Valhalla was incredible. It was a process of creating this incredible world. We were renting a three-story house in Rosemont (in Nelson) and at the time there were, like, 25 people living there: friends, ski bums, randoms. We’d have parties, bonfires in the woods, and of course we were all skiing. It was like we were living the movie we were making – an art imitating life kind of thing….We were shooting the naked segment…all these pink bodies sitting on the chairlift at Whitewater…and I had to stop and say to myself, “This is the only time in your life you’re going to see this.”
Tell us about your experience winning an Emmy this year for “Outstanding Camera Work.”
It’s crazy to think I was on a mountain, putting on crampons and climbing an exposed route in the Rockies a few days before the Emmy’s and thinking, “I don’t want to go to New York.” But Zac (Sweetgrass producer Zac Ramras) and I went and we’re in this theatre filled with 1,200 people. There’s one row of 50 seats behind the stage and that’s where we’re seated. We’re looking out at all of them. So surreal. I mean, there was no logic as to why we were seated there….At one point I remember the executive producer from Outside TV leaning over and telling me to thank certain people in my speech. My heart was beating like crazy but my mind was like, “Dude, get over it.” Then it’s gets to (our category) and the winner is announced. I heard the first syllable and was like, “Oh my God! I should have prepared something.” Up until that point there had been lots of cheers and clapping for winners but when our names were called…I mean, the two producers with us were shouting “YEAH, YEAH!” but that was about it. We were just these unknown dudes in a massive room filled with famous people and industry guys….Luckily I remembered to thank the right people. But I was totally buzzing….Later that night we were at a bar and I looked around and couldn’t find the Emmy statue. Then someone points and there’s our statue being held by (singer) Nicki Minaj. She’s sitting beside Nas the rapper and getting their photo taken. Seriously? Dude! Four days ago I was roping up on a glacier!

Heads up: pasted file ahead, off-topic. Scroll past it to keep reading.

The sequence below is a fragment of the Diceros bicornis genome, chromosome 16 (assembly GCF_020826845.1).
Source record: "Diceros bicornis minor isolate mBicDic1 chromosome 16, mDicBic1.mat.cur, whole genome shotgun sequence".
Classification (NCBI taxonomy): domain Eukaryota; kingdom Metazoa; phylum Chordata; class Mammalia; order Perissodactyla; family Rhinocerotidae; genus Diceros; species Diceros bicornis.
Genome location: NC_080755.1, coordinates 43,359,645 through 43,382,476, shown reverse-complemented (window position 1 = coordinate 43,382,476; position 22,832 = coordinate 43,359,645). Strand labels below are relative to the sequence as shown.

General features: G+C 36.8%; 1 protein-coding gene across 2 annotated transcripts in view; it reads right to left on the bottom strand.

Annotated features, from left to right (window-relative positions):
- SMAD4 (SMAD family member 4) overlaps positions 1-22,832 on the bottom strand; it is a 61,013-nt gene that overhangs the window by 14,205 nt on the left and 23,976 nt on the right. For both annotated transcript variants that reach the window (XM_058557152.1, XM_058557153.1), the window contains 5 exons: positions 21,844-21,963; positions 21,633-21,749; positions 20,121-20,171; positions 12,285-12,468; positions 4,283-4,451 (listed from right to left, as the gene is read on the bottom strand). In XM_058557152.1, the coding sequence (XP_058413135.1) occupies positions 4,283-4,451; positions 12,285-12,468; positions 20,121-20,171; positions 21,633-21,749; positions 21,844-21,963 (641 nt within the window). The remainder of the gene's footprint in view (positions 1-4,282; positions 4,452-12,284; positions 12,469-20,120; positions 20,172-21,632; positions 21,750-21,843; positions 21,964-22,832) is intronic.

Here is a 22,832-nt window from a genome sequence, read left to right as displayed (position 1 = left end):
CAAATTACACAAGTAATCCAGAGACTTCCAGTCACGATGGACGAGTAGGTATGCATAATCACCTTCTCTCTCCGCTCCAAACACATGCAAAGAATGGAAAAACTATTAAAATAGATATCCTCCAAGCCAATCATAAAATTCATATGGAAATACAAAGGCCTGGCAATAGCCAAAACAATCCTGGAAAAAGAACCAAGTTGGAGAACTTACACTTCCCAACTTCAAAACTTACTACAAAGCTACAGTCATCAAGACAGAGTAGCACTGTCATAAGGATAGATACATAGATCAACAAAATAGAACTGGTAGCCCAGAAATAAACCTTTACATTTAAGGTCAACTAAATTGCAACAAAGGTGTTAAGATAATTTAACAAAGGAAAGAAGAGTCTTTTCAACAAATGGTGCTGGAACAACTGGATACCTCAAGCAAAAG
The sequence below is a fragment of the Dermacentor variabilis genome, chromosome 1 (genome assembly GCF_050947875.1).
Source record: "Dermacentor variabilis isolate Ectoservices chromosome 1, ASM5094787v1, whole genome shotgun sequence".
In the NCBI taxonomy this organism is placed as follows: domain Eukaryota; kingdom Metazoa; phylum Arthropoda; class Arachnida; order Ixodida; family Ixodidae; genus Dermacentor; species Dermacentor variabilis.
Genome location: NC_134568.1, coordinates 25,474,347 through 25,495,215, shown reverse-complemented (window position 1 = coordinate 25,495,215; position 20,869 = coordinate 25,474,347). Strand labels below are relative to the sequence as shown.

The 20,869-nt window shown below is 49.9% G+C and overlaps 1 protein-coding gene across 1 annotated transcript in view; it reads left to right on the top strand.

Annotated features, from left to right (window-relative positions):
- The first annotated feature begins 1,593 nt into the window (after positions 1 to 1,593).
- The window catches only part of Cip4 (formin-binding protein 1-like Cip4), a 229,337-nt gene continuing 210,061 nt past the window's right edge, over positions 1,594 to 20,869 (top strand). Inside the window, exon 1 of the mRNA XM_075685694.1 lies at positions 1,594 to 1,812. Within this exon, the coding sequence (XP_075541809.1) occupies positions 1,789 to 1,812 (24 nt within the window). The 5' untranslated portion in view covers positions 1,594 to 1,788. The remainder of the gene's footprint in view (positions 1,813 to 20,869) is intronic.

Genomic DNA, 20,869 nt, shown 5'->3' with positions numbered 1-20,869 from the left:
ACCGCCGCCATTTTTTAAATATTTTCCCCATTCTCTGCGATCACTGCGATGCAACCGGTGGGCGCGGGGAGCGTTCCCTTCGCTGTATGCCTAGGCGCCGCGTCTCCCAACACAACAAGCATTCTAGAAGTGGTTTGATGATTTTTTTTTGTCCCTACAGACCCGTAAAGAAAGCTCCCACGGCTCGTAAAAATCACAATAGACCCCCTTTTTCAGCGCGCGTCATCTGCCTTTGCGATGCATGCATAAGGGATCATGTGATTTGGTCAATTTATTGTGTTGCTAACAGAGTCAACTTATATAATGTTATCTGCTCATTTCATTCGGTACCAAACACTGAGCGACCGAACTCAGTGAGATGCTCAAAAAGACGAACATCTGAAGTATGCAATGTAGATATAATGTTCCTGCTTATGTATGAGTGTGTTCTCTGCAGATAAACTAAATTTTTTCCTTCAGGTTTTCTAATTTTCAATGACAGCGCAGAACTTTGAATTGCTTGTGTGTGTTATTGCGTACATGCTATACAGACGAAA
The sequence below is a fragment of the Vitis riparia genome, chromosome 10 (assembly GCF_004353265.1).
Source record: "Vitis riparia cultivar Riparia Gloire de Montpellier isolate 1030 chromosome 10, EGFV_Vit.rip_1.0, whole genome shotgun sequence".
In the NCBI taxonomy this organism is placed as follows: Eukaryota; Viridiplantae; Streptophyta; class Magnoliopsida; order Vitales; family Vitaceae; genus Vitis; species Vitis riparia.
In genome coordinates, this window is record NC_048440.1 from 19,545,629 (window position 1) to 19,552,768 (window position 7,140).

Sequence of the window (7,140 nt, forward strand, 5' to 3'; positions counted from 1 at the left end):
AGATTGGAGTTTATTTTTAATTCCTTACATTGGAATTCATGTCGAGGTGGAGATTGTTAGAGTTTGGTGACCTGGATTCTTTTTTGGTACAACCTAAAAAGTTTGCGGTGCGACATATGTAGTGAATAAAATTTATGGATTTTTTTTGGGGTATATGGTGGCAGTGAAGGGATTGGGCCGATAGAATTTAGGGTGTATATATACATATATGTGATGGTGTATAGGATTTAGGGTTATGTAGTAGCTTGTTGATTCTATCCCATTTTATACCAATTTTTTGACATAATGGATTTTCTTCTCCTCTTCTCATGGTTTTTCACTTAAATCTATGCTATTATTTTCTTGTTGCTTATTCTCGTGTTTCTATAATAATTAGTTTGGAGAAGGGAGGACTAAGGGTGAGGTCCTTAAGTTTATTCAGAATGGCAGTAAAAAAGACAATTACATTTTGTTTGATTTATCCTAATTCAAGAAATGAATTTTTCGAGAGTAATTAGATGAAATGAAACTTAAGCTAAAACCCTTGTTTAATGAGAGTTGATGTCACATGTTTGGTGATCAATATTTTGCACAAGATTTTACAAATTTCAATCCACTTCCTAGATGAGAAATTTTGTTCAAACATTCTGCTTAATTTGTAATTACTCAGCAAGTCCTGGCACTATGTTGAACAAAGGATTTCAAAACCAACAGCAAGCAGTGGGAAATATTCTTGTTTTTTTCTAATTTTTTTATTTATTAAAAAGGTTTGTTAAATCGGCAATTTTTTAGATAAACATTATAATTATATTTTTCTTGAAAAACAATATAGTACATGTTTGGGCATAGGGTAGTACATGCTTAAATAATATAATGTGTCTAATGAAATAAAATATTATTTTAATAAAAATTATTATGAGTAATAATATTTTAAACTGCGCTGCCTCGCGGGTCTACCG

This is the TV segment that earned Nick and Sweetgrass Productions an Emmy Award.
Filming at Shambhala must be an entirely different experience compared to the mountains. What’s it like shooting at the festival?
You know my scene: I come from a city of 12 million people but I like to go walking in the middle of nowhere. I like the extremes. I’d rather be alone in the wilderness or at a massive rave….I’ve learned a lot from shooting at Shambhala. For example, when we shot the “Shambhalovelies,” we’d literally drive around the festival in a golf cart, scan the horizon, pull over and walk up to talk to someone we thought might be interesting. And sure enough they were interesting. The things they were saying totally related. They were all so genuine and real, every one of them!….Another time I remember standing on top of the Pagoda (stage) after I was done filming. The DJ was building it up (the music) and then all of a sudden it goes dead quiet. Everything stops. Suddenly the beat drops and instantly 5,000 people are writhing and jumping and just going fucking insane. I’d never experienced anything done to that level before. I’ve been to clubs where people are half-heartedly dancing but this, man, I could feel the energy come up through my crotch. That was my first year going. I went in there being like, “I love folk music. I love Bob Dylan.” And I left there thinking, “I’m never going to miss a Shambhala, ever.”…But naturally, when I get out of there, I need to see some wilderness again.
You were in the helicopter filming at Shambhala a few years ago eh? So much jet wash! I think I gave you guys the finger.
Yeah, that’s a standout experience for sure: flying over 13,000 ravers in an A-star. But yeah, when you’re filming you’re so tunnel-visioned you fail to remember you’re jet washing ravers in inflatables. (Laughs.) The other crazy thing about that story is we were walking towards the helicopter when a woman at the front gate jokingly asked if she could come with us. We were like, “Sure, we have an empty seat.” Crazy eh? I don’t even remember her name but I’m sure that was an experience of a lifetime for her.
Is it true you kissed Lady Gaga in high school?
(Laughs) Yes, It’s true.
OK. Last question: What’s your ethos for how to live?
I’m still figuring that one out. My initial reaction is to say, “Do what you can to make yourself the most happy.” But it’s also about engaging with people in a genuine way. Be trusting. Open yourself up and, ultimately, that allows them to open up to you. Be vulnerable…right now the biggest voice in my head is like, “You’re not living right now! When I’m typing or Googling or Facebooking or whatever, that’s my biggest thing – that I’m not maximizing. Go do things! What’s stopping you from doing a naked alpine run? Howl at the moon. And be real. Very real.